Our Information Librarians and other team members often sit on different RCM groups and project team meetings, providing literature searches and answering information queries. These include, but are not limited to: the Workforce Planning Group (Michelle), the Fatigue Impact Group (FIG) (Emma), the Re-Birth Project (Louise) and the All Wales Midwives Journal Club (Jake). I was a member of the Expert Clinical Advisory Group (ECAG), set up to produce briefings for midwives and other frontline staff during the COVID-19 pandemic.

I love my job and having the opportunity to take part in traditional and non-traditional library roles, and being a member of such a great team.


Tuesday 18 June 2024

MIDIRS has recently moved from Brunel House in the Clifton Down area of Bristol to the more centrally located Tony Benn House, home to Unite the Union South West. Today is my first full day in our new office – I was there when we moved our office furniture and equipment in a couple of weeks ago, but I have been working at home since then.  So, my day starts with unpacking my Surface Pro and settling into my new desk, with the help of my colleagues, Michelle and Jake, who help with locating cables and plugging everything into the correct sockets – I am not the techiest of beings and always need assistance with these sorts of things.

Once set up, my first job of the morning is to check my emails and deal with anything that needs immediate attention. As mentioned before, I have responsibility for subscriptions to the journals that are needed in order to select material and add information to MIC. The majority of these are ordered through our subscriptions’ agent, Ebsco Information Services, who we have worked with for many years. Today there is an email relating to two subscriptions which will be expiring in the next few weeks. I have a query about one of them, so I email our contact at Ebsco and will await his reply before I check with my manager whether we would like to renew these subscriptions.

There is also an email from Ebsco concerning auto-renewals. The majority of our subscriptions run from January to December, although there are one or two exceptions, as with the subject of the previous email, so I usually try to submit our requests by mid-November each year. Auto-renewal subscriptions, as the name suggests, will renew automatically unless the publisher is advised directly that a subscriber wishes to cancel, usually by August or September. In this particular case I don’t need to take any action, so I move onto the next task.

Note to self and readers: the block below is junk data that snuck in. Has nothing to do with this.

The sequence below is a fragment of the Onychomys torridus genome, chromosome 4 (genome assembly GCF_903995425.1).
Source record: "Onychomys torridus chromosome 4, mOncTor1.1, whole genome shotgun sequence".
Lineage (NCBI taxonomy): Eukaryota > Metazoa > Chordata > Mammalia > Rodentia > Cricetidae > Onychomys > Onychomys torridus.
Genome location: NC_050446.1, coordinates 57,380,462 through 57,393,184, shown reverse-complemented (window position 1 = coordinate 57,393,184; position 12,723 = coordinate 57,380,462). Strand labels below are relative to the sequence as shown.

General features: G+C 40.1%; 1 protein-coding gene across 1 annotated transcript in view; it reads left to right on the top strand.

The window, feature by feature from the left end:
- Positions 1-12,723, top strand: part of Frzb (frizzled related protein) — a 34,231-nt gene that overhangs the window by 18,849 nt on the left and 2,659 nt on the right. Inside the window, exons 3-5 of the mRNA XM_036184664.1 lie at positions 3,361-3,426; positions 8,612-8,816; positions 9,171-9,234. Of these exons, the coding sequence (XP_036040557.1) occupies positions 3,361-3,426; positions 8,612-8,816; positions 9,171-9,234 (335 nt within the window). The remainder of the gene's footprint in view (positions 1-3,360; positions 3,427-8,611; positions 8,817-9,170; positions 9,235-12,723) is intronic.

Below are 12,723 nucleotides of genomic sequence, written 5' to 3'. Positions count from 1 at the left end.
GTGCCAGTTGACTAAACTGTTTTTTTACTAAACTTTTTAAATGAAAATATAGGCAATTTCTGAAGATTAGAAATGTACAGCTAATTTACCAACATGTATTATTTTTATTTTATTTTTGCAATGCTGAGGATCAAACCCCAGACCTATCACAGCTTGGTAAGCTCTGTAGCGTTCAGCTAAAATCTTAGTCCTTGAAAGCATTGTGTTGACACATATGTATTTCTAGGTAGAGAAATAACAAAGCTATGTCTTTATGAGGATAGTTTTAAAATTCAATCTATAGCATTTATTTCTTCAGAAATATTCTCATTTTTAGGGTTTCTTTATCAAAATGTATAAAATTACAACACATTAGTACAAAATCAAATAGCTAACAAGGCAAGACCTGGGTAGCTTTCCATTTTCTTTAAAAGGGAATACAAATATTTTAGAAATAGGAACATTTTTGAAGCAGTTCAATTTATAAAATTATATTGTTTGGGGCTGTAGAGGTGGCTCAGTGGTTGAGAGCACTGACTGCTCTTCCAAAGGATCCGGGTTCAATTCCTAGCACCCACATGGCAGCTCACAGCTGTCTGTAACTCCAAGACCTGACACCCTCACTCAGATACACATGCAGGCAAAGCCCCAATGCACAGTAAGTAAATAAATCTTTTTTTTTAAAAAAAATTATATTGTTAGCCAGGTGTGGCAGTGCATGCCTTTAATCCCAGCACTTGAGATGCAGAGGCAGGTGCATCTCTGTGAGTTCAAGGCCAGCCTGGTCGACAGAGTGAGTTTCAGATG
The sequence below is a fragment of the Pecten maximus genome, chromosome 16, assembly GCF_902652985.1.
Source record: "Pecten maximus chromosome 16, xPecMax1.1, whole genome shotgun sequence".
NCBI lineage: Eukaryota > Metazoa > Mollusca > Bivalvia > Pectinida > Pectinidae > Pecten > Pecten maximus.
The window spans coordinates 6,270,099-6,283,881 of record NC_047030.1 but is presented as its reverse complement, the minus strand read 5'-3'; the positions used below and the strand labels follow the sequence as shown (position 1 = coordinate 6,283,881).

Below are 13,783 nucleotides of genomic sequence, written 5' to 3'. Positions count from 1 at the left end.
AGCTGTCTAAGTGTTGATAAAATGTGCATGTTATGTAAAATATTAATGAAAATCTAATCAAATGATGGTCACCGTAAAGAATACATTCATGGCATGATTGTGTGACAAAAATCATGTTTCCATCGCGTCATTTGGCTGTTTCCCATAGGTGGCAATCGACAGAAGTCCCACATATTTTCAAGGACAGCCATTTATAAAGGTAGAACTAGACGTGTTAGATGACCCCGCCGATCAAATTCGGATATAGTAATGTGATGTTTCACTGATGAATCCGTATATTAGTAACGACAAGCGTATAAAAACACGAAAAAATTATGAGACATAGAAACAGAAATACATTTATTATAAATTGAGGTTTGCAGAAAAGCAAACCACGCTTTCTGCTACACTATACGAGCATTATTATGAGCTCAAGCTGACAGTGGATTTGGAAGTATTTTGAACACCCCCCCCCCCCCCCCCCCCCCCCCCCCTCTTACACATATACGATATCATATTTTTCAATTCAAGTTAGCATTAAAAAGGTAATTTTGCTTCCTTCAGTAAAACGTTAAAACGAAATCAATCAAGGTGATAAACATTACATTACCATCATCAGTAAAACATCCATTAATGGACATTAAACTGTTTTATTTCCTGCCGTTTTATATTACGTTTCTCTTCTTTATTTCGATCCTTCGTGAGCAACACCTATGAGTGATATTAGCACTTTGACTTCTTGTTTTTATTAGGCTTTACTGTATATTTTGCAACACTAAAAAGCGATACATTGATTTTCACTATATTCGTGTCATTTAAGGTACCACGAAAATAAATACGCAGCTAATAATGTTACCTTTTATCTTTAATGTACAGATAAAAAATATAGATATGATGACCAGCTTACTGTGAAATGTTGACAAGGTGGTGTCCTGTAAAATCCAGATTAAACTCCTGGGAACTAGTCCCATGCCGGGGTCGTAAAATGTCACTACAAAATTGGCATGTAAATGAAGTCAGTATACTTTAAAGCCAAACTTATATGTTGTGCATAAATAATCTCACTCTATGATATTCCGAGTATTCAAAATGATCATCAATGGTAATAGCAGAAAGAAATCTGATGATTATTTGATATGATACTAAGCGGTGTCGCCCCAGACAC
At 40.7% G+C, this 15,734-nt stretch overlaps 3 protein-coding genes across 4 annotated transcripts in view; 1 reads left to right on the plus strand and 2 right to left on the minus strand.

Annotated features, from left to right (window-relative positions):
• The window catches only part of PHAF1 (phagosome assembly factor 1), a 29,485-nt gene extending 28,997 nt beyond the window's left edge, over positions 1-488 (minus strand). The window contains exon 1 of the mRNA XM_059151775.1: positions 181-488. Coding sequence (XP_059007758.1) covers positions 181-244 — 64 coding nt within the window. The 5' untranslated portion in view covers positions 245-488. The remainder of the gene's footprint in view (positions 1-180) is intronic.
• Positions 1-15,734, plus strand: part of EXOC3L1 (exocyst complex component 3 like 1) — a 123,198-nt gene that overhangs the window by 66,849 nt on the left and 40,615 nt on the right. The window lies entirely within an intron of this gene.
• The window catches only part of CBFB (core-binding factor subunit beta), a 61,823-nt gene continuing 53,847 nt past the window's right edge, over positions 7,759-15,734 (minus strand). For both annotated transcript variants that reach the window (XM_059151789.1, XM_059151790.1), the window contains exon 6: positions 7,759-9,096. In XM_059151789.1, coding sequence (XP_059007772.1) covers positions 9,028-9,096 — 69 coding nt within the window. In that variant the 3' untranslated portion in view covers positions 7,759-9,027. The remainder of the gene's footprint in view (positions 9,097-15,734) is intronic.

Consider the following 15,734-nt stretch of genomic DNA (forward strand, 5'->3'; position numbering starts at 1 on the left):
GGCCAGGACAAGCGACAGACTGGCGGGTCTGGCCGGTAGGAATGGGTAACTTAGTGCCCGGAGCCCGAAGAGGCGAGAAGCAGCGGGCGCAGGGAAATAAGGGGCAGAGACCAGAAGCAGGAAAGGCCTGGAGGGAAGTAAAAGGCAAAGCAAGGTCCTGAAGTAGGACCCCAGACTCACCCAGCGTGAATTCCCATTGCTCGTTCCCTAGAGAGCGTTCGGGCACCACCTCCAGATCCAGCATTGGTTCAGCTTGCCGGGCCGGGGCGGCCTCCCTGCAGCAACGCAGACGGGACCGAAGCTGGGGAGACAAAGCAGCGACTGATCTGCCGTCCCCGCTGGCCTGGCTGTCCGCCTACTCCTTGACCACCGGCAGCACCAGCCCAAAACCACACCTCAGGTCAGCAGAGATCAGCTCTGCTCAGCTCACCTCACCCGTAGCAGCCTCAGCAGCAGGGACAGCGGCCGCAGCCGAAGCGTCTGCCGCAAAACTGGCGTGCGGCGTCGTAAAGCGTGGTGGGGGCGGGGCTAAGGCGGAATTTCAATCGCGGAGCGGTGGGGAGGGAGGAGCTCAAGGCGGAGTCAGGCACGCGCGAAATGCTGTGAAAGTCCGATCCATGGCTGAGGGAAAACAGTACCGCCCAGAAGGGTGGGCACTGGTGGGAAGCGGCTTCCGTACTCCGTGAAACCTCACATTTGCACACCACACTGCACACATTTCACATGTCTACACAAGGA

An alert pops up on my screen that there has been activity in a group conversation on Teams concerning one of our Search Packs. MIDIRS Librarians keep a check on the content of our packs, so that changes can be made as topics evolve and grow, so that we keep the packs up to date, relevant and sensitive to the needs of our users. The conversation today is concerning the title of one of our Search Packs, which has recently been updated from ‘LGBT+ parents’ to ‘LGBTQ+ parents’ in order to widen the scope of this Search Pack and be more inclusive.

Next, it’s back to subscriptions. My manager has approved an invoice for a journal so I forward this to our Finance Department by email for processing and payment, entering the details on our budget spreadsheet and updating the individual journal’s record.

Now, time for lunch. I pop out to the local supermarket for a meal deal, which I eat at my desk while reading a chapter of the latest in Richard Osman’s Thursday Murder Club series The Last Devil to Die. Not brave enough to have my lunch in the kitchen yet, maybe next time.

I spend the afternoon checking sources for relevant material to add to our database. I am the last one to leave the office today and spend a couple of minutes struggling to turn the remote controlled/sensor lights off, with no success at all! I sheepishly explain my incompetence to the kind gentleman on reception, who assures me they will switch themselves off, so I head out to the bus stop: it’s just one bus journey home now.

It might take a bit of getting used to, being in a new building after more than nine years at our old offices where I knew where everything was and how everything worked, but everyone here is very kind and helpful and it looks like MIDIRS has made a good move.